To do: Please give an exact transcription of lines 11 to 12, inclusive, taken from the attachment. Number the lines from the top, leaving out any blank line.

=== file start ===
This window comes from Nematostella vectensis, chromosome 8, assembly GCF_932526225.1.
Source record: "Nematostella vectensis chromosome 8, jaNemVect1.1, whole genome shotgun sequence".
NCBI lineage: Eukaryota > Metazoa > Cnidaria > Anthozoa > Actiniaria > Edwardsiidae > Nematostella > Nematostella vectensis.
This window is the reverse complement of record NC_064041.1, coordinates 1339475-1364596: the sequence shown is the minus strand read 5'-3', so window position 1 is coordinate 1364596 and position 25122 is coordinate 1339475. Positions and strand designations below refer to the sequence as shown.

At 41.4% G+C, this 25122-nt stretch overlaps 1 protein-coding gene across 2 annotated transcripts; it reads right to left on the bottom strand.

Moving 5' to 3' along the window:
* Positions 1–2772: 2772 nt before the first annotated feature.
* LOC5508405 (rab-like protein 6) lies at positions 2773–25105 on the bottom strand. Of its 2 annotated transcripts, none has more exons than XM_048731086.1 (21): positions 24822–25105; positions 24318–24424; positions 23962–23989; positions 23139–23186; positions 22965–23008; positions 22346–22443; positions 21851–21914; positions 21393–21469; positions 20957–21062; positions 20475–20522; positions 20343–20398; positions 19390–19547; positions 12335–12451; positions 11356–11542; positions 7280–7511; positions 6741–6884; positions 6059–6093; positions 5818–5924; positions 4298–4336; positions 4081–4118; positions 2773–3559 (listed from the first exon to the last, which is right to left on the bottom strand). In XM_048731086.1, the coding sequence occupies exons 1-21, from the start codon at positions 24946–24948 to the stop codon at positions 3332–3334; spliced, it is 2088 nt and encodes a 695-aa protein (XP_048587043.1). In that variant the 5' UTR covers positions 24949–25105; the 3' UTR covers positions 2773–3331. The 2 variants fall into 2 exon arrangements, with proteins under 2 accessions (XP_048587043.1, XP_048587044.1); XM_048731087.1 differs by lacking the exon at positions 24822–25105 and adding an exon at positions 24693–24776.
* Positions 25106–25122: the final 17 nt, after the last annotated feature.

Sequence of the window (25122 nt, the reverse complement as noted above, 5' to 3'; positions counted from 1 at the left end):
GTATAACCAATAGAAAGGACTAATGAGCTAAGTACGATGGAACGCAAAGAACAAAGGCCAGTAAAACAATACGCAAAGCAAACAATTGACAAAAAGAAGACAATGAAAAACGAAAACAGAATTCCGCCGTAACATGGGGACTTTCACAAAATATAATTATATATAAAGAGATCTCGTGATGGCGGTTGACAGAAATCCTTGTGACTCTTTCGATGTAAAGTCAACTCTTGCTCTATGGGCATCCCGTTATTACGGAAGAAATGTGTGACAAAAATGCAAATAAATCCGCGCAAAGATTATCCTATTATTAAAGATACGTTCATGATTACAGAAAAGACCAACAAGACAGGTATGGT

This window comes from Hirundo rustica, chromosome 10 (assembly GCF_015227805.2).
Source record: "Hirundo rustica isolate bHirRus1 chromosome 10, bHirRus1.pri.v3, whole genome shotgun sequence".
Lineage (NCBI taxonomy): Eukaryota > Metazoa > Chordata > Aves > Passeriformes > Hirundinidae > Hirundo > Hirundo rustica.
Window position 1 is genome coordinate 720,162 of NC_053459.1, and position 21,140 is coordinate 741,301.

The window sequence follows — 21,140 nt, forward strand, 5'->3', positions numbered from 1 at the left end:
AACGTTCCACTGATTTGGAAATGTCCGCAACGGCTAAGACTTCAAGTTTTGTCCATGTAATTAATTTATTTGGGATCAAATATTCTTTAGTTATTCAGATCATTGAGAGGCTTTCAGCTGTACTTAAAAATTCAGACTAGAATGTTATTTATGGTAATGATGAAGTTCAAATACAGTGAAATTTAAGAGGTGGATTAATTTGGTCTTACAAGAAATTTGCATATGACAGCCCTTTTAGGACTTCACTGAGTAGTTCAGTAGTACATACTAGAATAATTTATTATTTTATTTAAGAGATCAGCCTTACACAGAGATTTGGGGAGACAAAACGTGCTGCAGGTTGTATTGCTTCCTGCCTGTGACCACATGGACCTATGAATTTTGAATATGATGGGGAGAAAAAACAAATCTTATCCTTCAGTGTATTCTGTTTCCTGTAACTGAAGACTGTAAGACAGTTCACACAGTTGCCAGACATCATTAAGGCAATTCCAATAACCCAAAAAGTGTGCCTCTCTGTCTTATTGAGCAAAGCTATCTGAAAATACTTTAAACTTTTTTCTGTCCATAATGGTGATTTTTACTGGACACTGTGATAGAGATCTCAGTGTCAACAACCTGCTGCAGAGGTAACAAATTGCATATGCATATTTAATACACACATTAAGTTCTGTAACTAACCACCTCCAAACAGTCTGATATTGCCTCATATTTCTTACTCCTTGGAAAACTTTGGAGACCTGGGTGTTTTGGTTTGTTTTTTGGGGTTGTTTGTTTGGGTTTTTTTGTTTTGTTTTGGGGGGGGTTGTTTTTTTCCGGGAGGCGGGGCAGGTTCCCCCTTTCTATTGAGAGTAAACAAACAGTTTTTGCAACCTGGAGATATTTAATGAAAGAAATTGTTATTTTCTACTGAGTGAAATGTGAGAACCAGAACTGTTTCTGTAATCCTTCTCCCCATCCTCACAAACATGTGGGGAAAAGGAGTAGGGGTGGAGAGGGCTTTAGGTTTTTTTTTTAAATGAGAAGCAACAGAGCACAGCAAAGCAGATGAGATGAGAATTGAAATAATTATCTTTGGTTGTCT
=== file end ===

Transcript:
GTATAACCAATAGAAAGGACTAATGAGCTAAGTACGATGGAACGCAAAGAACAAAGGCCAGTAAAACAATACGCAAAGCAAACAATTGACAAAAAGAAGACAATGAAAAACGAAAACAGAATTCCGCCGTAACATGGGGACTTTCACAAAATATAATTATATATAAAGAGATCTCGTGATGGCGGTTGACAGAAATCCTTGTGACTCTTTCGATGTAAAGTCAACTCTTGCTCTATGGGCATCCCGTTATTACGGAAGAAATGTGTGACAAAAATGCAAATAAATCCGCGCAAAGATTATCCTATTATTAAAGATACGTTCATGATTACAGAAAAGACCAACAAGACAGGTATGGT

This window comes from Hirundo rustica, chromosome 10 (assembly GCF_015227805.2).